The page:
Beer 101: A Basic Guide to Beer

Categories: Beer Beer Beer
David Minsky
Oktoberfest celebrations are happening in South Florida through October 21, and since beer is a fundamental part of the two week celebration, it may help you to know a thing or two about it.

See Also:

- The Craft-Beer Craze Finally Finds Florida

- Oktoberfest 2012 in South Florida: Celebrations in Lantana, Las Olas, Oakland Park, Boca, and Miami

At the most basic level, there are just two broad categories of beer: ales and lagers. They are defined by the temperature and the type of yeast used in the fermentation process, although they can be further categorized by the color and region from which they are brewed.

Ales are produced with a top-fermenting yeast at a warmer temperature, between 59 and 68 degrees Fahrenheit, and are ready to drink in as little as three weeks. What results is a malleable beer with varying flavors and generally higher in alcohol content. The types of beers within this category are many, from porters to IPAs to wheat beers. Compared to lagers, ales often have a cloudy appearance.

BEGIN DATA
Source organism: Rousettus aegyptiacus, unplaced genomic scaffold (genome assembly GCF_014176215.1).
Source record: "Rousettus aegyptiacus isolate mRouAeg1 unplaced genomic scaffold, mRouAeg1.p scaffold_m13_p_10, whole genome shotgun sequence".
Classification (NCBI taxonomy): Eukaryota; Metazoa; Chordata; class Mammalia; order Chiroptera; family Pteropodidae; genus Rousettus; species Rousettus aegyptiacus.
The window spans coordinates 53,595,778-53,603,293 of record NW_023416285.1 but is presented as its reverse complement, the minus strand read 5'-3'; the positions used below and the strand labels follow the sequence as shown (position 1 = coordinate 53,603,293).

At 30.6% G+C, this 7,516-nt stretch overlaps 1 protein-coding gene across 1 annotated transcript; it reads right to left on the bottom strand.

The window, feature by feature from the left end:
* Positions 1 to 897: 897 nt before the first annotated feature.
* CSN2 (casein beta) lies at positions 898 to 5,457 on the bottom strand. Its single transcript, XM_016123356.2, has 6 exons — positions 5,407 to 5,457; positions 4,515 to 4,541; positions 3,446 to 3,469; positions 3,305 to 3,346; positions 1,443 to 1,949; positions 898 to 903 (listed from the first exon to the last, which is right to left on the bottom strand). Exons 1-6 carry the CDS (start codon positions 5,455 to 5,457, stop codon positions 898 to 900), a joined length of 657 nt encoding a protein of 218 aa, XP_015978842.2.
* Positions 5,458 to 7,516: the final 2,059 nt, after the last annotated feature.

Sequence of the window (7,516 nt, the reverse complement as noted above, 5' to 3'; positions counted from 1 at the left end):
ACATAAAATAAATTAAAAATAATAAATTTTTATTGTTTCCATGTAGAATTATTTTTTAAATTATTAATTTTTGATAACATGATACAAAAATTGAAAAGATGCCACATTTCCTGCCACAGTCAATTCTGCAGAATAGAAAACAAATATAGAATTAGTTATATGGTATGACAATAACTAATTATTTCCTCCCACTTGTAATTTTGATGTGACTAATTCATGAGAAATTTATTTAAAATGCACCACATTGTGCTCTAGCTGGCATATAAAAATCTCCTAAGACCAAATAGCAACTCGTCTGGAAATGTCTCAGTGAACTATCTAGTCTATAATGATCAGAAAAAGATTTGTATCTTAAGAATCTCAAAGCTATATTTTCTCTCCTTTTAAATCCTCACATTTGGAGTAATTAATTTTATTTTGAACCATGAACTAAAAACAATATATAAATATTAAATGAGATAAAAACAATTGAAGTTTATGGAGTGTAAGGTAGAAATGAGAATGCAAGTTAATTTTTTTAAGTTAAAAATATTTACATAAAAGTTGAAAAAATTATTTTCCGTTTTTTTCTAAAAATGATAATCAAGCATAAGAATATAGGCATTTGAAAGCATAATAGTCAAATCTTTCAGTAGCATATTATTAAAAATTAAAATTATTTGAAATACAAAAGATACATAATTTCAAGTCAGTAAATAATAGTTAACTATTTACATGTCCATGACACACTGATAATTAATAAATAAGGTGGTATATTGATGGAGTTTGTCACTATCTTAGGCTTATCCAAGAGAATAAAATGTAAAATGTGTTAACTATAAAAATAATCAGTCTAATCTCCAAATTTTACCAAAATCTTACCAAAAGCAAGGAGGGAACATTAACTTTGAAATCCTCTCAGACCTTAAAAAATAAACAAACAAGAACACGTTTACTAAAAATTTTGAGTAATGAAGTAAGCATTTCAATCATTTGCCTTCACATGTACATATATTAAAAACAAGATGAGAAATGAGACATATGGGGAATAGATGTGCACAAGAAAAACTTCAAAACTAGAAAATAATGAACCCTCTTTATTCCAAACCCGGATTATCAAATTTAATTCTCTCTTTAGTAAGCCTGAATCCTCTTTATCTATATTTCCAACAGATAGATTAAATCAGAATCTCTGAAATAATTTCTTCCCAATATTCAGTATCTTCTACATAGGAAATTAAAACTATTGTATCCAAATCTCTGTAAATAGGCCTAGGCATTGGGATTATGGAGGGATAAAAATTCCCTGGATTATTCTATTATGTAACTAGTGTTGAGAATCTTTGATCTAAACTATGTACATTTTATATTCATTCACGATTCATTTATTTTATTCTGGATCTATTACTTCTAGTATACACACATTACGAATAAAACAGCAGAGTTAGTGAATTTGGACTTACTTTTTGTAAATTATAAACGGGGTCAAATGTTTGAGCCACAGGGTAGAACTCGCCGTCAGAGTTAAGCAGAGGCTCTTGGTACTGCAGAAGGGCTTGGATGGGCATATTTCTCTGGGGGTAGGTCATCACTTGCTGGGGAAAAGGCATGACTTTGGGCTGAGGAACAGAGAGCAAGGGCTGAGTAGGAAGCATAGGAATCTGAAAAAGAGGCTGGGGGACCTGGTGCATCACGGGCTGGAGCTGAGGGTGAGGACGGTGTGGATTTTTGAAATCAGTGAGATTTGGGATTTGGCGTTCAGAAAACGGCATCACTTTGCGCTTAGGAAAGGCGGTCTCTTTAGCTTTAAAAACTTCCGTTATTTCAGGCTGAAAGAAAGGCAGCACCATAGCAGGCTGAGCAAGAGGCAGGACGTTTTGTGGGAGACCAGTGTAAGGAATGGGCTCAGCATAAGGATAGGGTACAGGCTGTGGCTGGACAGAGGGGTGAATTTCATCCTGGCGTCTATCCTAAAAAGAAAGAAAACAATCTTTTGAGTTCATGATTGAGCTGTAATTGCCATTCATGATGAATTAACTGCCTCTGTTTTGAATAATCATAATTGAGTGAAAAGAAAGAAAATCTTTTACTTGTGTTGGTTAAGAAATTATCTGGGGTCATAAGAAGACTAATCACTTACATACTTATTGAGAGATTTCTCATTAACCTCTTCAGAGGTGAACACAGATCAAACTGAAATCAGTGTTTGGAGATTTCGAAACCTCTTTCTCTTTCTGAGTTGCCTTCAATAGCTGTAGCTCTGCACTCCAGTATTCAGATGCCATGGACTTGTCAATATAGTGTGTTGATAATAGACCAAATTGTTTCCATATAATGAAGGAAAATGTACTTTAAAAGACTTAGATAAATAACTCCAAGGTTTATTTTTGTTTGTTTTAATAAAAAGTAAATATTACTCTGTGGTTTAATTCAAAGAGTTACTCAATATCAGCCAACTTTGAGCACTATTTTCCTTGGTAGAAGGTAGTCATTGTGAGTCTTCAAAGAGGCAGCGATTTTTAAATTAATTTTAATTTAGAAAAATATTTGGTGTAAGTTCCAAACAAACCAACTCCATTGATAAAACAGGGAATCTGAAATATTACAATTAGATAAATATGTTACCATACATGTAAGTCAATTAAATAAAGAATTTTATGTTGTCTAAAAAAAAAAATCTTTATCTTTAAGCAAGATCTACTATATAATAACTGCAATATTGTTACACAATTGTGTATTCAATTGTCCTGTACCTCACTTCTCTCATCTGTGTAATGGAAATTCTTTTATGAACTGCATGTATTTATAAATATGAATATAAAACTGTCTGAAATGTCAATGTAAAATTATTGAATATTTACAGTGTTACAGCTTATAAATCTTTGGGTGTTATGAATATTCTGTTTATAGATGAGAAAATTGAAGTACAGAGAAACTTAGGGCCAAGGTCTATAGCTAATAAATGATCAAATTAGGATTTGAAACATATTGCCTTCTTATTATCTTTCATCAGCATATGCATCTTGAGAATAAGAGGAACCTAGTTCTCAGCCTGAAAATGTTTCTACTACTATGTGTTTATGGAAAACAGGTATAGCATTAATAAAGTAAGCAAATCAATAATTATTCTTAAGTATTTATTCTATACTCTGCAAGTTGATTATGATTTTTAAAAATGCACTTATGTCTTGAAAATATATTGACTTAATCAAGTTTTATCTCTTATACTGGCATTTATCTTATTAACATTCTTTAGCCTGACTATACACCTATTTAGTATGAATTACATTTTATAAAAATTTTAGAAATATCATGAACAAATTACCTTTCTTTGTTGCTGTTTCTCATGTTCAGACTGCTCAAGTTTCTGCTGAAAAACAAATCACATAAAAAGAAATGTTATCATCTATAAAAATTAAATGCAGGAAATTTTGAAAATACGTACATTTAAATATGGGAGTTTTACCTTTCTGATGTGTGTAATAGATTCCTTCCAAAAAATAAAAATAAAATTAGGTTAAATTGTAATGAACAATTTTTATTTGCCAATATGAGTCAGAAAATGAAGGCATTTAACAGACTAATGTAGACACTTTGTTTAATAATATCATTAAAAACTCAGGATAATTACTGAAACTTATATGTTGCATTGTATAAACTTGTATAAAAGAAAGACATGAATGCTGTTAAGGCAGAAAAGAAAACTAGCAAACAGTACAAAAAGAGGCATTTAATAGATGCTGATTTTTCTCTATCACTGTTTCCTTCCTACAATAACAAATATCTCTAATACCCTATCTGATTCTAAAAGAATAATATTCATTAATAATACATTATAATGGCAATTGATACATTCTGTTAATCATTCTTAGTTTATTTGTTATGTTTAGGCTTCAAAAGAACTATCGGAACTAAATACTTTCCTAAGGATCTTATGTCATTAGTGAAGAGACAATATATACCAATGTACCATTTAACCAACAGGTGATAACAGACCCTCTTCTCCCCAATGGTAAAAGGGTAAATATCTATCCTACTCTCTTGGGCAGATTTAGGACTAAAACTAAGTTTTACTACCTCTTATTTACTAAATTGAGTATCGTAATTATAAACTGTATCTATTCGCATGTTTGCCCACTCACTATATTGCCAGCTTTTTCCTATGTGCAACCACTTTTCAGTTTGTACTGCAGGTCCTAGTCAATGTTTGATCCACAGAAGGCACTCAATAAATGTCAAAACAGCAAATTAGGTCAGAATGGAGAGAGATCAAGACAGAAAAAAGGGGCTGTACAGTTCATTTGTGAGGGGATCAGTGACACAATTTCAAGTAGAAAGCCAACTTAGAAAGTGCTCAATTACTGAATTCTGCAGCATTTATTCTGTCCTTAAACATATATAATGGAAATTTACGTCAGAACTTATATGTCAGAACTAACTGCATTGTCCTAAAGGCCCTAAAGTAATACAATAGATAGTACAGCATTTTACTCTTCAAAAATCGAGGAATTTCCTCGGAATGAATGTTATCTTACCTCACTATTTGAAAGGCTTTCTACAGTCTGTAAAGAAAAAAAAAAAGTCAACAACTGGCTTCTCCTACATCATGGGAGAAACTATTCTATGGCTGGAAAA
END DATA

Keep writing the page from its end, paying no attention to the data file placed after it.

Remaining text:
But, as ancient beer brewers discovered, ales spoiled quickly and thus came the need to preserve beer. Enter lagers, which are fermented longer with at a colder temperature (between 45 to 54 degrees Fahrenheit) with bottom-fermenting yeast, then stored -- or lagered -- at a temperature close to the mid 30s. The result is a pale golden, crystal clear lager beer with an alcohol content of around 5 percent. Pale golden lagers like Budweiser are the most common beers in the world.

In Germany, most beers are lagers due to the Reinheitsgebot, or the German Beer Purity Law of 1516, which regulated that all beer in Germany had to be made only with barley, water, and hops. Yeast was added later, with the advent of pasteurization. Despite the law being lifted in 1988, many brewers in Germany still abide by it.

Now, let's take your beer basics a step further. Here's a little more detail about the most common kinds of ales and lagers.

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